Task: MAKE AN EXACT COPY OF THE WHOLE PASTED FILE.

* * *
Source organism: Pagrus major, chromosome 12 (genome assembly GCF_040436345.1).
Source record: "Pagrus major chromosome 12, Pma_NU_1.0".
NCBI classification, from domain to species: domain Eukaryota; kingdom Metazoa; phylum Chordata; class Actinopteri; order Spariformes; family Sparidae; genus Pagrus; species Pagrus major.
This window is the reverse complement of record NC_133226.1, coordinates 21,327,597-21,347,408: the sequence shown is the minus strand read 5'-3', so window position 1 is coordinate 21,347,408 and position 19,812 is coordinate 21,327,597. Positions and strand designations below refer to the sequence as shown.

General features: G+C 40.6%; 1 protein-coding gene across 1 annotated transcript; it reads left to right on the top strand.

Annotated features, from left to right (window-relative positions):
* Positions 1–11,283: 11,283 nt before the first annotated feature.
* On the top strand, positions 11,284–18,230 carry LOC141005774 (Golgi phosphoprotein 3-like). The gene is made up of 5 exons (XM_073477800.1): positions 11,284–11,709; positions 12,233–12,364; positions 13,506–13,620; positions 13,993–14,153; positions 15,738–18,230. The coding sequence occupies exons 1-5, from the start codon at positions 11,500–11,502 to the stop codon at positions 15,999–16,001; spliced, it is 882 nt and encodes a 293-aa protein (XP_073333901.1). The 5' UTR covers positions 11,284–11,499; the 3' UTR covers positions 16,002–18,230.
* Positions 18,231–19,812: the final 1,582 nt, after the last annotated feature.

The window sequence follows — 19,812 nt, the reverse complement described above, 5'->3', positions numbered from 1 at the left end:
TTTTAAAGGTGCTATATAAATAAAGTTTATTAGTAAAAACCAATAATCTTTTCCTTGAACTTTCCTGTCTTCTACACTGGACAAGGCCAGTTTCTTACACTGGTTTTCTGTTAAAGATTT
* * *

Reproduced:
Source organism: Pagrus major, chromosome 12 (genome assembly GCF_040436345.1).
Source record: "Pagrus major chromosome 12, Pma_NU_1.0".
NCBI classification, from domain to species: domain Eukaryota; kingdom Metazoa; phylum Chordata; class Actinopteri; order Spariformes; family Sparidae; genus Pagrus; species Pagrus major.
This window is the reverse complement of record NC_133226.1, coordinates 21,327,597-21,347,408: the sequence shown is the minus strand read 5'-3', so window position 1 is coordinate 21,347,408 and position 19,812 is coordinate 21,327,597. Positions and strand designations below refer to the sequence as shown.

General features: G+C 40.6%; 1 protein-coding gene across 1 annotated transcript; it reads left to right on the top strand.

Annotated features, from left to right (window-relative positions):
* Positions 1–11,283: 11,283 nt before the first annotated feature.
* On the top strand, positions 11,284–18,230 carry LOC141005774 (Golgi phosphoprotein 3-like). The gene is made up of 5 exons (XM_073477800.1): positions 11,284–11,709; positions 12,233–12,364; positions 13,506–13,620; positions 13,993–14,153; positions 15,738–18,230. The coding sequence occupies exons 1-5, from the start codon at positions 11,500–11,502 to the stop codon at positions 15,999–16,001; spliced, it is 882 nt and encodes a 293-aa protein (XP_073333901.1). The 5' UTR covers positions 11,284–11,499; the 3' UTR covers positions 16,002–18,230.
* Positions 18,231–19,812: the final 1,582 nt, after the last annotated feature.

The window sequence follows — 19,812 nt, the reverse complement described above, 5'->3', positions numbered from 1 at the left end:
TTTTAAAGGTGCTATATAAATAAAGTTTATTAGTAAAAACCAATAATCTTTTCCTTGAACTTTCCTGTCTTCTACACTGGACAAGGCCAGTTTCTTACACTGGTTTTCTGTTAAAGATTT